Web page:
The output of, for example, a photovoltaic panel, partly depends on the angle of the sun relative to the panel. One Sun is a unit of power flux, not a standard value for actual insolation. Sometimes this unit is referred to as a Sol, not to be confused with a sol, meaning one solar day. [30]

Absorption and reflection

Solar irradiance spectrum above atmosphere and at surface Solar spectrum en.svg
Solar irradiance spectrum above atmosphere and at surface

Part of the radiation reaching an object is absorbed and the remainder reflected. Usually, the absorbed radiation is converted to thermal energy, increasing the object's temperature. Manmade or natural systems, however, can convert part of the absorbed radiation into another form such as electricity or chemical bonds, as in the case of photovoltaic cells or plants. The proportion of reflected radiation is the object's reflectivity or albedo.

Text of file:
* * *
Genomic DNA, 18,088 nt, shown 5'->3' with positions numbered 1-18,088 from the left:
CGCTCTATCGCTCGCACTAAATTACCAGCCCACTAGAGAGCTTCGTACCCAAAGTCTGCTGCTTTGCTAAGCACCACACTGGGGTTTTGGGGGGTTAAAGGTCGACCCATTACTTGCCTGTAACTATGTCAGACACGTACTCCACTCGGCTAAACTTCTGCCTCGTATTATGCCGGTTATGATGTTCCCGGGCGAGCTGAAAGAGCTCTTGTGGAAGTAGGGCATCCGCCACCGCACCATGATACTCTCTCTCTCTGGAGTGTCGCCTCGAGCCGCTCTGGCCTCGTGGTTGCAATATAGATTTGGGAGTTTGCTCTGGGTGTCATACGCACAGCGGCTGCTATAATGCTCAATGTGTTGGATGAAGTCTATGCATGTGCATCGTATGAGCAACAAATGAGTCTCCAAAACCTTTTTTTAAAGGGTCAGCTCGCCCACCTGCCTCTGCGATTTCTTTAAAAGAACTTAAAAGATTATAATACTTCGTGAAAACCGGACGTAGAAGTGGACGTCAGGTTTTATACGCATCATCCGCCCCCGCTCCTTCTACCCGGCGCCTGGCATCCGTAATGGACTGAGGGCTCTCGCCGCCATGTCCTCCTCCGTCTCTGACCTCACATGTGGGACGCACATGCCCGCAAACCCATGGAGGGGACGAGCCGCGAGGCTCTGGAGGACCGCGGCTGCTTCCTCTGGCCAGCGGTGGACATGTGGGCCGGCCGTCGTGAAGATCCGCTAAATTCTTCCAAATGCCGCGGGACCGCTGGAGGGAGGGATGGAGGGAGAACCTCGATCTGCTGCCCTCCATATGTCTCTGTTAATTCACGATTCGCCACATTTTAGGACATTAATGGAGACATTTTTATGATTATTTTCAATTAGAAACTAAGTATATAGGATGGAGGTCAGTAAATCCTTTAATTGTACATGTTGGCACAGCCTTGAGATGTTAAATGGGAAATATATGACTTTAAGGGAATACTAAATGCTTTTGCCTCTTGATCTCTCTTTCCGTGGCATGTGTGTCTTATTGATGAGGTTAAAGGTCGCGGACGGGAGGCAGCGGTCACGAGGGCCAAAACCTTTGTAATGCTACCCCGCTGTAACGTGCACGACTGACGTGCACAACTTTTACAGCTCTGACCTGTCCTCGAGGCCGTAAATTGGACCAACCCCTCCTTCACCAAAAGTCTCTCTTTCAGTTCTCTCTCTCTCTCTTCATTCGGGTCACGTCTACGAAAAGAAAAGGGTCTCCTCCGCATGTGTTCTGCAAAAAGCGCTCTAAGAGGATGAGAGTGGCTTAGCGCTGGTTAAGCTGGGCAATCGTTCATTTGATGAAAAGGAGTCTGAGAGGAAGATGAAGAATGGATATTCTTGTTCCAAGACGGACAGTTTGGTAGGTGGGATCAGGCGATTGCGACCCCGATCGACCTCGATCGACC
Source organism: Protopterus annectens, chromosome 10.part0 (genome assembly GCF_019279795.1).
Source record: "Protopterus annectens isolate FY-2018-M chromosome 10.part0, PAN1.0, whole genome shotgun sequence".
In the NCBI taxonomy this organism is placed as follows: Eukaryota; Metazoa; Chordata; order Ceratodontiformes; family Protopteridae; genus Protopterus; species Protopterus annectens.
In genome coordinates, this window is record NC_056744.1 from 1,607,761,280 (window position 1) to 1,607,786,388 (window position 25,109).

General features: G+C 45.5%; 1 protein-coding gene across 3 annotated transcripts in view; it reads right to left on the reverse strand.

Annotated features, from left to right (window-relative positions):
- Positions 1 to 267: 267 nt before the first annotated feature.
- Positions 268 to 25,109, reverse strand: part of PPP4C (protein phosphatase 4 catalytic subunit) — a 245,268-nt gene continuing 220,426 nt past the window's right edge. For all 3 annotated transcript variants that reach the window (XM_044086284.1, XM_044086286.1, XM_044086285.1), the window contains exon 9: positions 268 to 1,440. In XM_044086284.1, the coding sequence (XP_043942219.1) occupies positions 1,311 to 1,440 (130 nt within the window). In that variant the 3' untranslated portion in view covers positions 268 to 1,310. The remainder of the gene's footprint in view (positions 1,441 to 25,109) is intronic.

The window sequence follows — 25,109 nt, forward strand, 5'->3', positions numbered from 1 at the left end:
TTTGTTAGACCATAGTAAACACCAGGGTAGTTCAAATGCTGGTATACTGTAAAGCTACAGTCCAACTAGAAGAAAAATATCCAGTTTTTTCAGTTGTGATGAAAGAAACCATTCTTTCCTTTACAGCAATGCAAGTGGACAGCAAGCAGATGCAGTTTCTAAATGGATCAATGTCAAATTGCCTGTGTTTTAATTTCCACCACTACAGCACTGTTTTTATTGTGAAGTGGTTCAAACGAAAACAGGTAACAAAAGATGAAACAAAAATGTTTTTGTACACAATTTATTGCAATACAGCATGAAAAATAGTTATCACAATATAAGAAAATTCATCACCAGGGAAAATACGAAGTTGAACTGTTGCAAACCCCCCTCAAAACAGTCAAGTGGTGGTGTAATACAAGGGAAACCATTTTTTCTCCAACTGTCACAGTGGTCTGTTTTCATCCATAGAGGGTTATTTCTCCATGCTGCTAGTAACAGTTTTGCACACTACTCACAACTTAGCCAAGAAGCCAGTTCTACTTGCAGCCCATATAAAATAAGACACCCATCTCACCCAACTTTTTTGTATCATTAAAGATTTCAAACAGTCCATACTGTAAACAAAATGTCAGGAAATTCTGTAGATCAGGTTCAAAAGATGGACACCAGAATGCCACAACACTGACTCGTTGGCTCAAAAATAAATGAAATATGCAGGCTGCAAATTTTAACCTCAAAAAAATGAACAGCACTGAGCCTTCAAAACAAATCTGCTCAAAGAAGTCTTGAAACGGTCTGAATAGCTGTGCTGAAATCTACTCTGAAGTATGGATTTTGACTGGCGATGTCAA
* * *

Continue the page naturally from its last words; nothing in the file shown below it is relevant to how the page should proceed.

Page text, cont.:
Projection effect

Projection effect: One sunbeam one mile wide shines on the ground at a 90deg angle, and another at a 30deg angle. The oblique sunbeam distributes its light energy over twice as much area. Seasons.too.png
Projection effect: One sunbeam one mile wide shines on the ground at a 90° angle, and another at a 30° angle. The oblique sunbeam distributes its light energy over twice as much area.

Insolation onto a surface is largest when the surface directly faces (is normal to) the sun. As the angle between the surface and the Sun moves from normal, the insolation is reduced in proportion to the angle's cosine; see effect of sun angle on climate.